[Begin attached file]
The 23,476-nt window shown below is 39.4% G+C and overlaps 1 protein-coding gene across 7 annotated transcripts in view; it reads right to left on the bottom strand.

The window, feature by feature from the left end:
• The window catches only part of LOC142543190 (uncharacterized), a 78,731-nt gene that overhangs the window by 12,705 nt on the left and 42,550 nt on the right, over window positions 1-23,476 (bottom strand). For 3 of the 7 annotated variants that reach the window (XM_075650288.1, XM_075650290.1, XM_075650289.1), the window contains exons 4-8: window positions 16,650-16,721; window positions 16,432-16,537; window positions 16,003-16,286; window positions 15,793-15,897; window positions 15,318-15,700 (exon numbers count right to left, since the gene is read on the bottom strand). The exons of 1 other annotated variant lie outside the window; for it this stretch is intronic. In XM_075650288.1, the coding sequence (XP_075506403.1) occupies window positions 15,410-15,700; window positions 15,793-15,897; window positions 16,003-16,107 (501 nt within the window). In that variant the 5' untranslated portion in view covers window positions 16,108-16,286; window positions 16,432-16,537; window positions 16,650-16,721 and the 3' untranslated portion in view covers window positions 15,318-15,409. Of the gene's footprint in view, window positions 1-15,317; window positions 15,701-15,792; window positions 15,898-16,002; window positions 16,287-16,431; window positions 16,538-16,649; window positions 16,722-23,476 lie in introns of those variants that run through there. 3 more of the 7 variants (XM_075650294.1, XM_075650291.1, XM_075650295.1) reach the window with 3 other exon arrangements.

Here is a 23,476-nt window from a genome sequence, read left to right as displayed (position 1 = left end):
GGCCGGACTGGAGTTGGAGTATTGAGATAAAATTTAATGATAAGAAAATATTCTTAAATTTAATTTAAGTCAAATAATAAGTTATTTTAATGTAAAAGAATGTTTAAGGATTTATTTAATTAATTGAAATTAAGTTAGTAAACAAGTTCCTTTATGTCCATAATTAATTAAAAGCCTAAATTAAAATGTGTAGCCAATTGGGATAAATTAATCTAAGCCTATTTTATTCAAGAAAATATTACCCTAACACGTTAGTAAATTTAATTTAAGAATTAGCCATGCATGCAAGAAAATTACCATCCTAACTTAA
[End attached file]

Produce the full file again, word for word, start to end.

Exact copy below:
The 23,476-nt window shown below is 39.4% G+C and overlaps 1 protein-coding gene across 7 annotated transcripts in view; it reads right to left on the bottom strand.

The window, feature by feature from the left end:
• The window catches only part of LOC142543190 (uncharacterized), a 78,731-nt gene that overhangs the window by 12,705 nt on the left and 42,550 nt on the right, over window positions 1-23,476 (bottom strand). For 3 of the 7 annotated variants that reach the window (XM_075650288.1, XM_075650290.1, XM_075650289.1), the window contains exons 4-8: window positions 16,650-16,721; window positions 16,432-16,537; window positions 16,003-16,286; window positions 15,793-15,897; window positions 15,318-15,700 (exon numbers count right to left, since the gene is read on the bottom strand). The exons of 1 other annotated variant lie outside the window; for it this stretch is intronic. In XM_075650288.1, the coding sequence (XP_075506403.1) occupies window positions 15,410-15,700; window positions 15,793-15,897; window positions 16,003-16,107 (501 nt within the window). In that variant the 5' untranslated portion in view covers window positions 16,108-16,286; window positions 16,432-16,537; window positions 16,650-16,721 and the 3' untranslated portion in view covers window positions 15,318-15,409. Of the gene's footprint in view, window positions 1-15,317; window positions 15,701-15,792; window positions 15,898-16,002; window positions 16,287-16,431; window positions 16,538-16,649; window positions 16,722-23,476 lie in introns of those variants that run through there. 3 more of the 7 variants (XM_075650294.1, XM_075650291.1, XM_075650295.1) reach the window with 3 other exon arrangements.

Here is a 23,476-nt window from a genome sequence, read left to right as displayed (position 1 = left end):
GGCCGGACTGGAGTTGGAGTATTGAGATAAAATTTAATGATAAGAAAATATTCTTAAATTTAATTTAAGTCAAATAATAAGTTATTTTAATGTAAAAGAATGTTTAAGGATTTATTTAATTAATTGAAATTAAGTTAGTAAACAAGTTCCTTTATGTCCATAATTAATTAAAAGCCTAAATTAAAATGTGTAGCCAATTGGGATAAATTAATCTAAGCCTATTTTATTCAAGAAAATATTACCCTAACACGTTAGTAAATTTAATTTAAGAATTAGCCATGCATGCAAGAAAATTACCATCCTAACTTAA